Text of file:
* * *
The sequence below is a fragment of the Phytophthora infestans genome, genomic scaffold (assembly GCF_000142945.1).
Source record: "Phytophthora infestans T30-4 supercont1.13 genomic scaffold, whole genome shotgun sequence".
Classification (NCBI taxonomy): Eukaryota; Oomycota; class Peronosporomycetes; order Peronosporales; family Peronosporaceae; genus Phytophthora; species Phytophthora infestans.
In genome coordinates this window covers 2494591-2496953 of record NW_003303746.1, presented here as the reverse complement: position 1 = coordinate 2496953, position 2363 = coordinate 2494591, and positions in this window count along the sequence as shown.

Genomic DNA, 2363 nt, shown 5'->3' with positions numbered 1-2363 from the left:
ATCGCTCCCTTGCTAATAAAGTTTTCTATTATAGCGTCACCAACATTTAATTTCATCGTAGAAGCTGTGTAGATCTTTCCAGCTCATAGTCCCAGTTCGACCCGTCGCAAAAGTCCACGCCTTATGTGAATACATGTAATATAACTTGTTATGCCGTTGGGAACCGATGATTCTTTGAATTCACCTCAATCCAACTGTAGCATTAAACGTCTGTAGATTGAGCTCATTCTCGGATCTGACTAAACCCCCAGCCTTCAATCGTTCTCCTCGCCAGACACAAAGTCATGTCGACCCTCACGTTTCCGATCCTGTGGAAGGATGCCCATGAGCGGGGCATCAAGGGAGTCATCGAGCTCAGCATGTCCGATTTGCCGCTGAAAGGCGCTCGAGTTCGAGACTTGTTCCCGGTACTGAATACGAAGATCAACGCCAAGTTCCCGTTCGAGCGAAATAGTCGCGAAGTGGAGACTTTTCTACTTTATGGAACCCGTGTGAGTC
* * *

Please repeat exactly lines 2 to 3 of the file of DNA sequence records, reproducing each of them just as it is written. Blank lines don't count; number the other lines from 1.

Source record: "Phytophthora infestans T30-4 supercont1.13 genomic scaffold, whole genome shotgun sequence".
Classification (NCBI taxonomy): Eukaryota; Oomycota; class Peronosporomycetes; order Peronosporales; family Peronosporaceae; genus Phytophthora; species Phytophthora infestans.